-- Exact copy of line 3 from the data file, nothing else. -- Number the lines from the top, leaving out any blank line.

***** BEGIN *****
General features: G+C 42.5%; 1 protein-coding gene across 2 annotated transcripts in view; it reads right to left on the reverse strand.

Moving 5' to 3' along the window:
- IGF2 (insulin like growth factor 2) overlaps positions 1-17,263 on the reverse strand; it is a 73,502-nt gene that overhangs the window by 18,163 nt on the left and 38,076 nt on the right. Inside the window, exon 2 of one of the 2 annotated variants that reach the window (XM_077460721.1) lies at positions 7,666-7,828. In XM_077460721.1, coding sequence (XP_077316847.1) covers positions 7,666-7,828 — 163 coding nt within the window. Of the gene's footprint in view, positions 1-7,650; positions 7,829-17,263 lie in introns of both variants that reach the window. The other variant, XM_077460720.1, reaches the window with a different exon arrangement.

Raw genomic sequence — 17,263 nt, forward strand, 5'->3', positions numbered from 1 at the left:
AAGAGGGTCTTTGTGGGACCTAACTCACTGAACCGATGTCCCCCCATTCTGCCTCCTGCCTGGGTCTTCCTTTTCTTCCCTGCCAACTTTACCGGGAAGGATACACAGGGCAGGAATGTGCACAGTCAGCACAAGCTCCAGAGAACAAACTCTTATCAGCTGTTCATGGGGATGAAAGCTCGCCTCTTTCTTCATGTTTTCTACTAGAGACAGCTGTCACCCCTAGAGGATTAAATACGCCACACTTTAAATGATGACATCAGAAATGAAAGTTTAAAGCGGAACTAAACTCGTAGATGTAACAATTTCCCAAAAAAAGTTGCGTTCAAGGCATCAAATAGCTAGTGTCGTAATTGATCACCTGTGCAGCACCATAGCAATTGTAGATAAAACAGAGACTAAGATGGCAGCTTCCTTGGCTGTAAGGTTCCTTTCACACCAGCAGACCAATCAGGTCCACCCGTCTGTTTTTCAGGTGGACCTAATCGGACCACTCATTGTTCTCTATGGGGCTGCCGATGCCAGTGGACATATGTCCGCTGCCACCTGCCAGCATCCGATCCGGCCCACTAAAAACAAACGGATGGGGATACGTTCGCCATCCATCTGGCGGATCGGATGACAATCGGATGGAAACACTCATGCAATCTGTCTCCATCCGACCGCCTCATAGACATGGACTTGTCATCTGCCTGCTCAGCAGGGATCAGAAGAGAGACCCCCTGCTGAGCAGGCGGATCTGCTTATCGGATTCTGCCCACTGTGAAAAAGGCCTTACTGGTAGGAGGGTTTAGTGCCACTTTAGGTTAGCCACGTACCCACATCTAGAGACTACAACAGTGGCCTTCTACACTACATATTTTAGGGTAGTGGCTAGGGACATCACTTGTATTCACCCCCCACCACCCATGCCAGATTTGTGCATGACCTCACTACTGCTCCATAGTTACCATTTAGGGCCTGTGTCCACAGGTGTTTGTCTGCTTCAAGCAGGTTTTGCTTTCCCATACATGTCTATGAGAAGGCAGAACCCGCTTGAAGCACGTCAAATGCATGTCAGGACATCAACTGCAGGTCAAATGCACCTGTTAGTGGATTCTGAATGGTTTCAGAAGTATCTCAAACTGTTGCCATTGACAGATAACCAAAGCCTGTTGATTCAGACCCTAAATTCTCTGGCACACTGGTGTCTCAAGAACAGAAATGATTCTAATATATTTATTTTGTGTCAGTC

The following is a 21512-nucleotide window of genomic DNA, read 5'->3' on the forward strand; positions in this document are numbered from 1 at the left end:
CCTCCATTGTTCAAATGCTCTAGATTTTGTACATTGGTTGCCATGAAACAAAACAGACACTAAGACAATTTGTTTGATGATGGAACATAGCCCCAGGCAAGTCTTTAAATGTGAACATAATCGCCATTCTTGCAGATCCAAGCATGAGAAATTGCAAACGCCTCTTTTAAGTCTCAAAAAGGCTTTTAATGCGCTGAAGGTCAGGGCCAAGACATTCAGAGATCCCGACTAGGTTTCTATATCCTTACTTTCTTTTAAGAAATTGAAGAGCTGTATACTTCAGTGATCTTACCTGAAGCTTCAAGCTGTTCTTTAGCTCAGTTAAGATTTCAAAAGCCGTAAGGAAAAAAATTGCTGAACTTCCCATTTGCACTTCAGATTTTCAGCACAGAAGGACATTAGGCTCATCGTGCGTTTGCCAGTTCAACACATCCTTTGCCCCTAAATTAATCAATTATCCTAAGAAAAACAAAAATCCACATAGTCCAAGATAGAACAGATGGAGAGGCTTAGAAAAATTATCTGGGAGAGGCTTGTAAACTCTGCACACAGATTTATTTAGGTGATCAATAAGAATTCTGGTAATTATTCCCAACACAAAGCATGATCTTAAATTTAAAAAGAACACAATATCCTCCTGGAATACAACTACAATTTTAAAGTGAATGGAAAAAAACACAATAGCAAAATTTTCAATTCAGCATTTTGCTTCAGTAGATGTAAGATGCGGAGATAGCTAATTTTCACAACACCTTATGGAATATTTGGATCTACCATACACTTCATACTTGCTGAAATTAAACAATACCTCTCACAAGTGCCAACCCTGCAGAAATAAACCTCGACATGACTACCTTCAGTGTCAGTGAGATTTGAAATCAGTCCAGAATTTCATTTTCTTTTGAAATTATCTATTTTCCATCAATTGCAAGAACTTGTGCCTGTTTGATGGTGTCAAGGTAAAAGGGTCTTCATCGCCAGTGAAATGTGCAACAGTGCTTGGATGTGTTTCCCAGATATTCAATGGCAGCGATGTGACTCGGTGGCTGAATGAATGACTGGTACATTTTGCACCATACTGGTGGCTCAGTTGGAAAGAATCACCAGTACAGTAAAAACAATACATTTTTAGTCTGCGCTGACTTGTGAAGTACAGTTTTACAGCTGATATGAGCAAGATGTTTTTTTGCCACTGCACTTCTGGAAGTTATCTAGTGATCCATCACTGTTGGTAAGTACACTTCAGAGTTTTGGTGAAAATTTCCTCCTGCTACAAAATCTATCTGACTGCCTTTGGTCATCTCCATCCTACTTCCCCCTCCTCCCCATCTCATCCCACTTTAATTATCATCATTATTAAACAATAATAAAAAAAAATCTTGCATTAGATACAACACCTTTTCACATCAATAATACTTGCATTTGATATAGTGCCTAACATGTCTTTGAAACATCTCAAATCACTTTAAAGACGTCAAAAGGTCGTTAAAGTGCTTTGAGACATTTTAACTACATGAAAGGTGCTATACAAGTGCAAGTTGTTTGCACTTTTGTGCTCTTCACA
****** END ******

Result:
- IGF2 (insulin like growth factor 2) overlaps positions 1-17,263 on the reverse strand; it is a 73,502-nt gene that overhangs the window by 18,163 nt on the left and 38,076 nt on the right. Inside the window, exon 2 of one of the 2 annotated variants that reach the window (XM_077460721.1) lies at positions 7,666-7,828. In XM_077460721.1, coding sequence (XP_077316847.1) covers positions 7,666-7,828 — 163 coding nt within the window. Of the gene's footprint in view, positions 1-7,650; positions 7,829-17,263 lie in introns of both variants that reach the window. The other variant, XM_077460720.1, reaches the window with a different exon arrangement.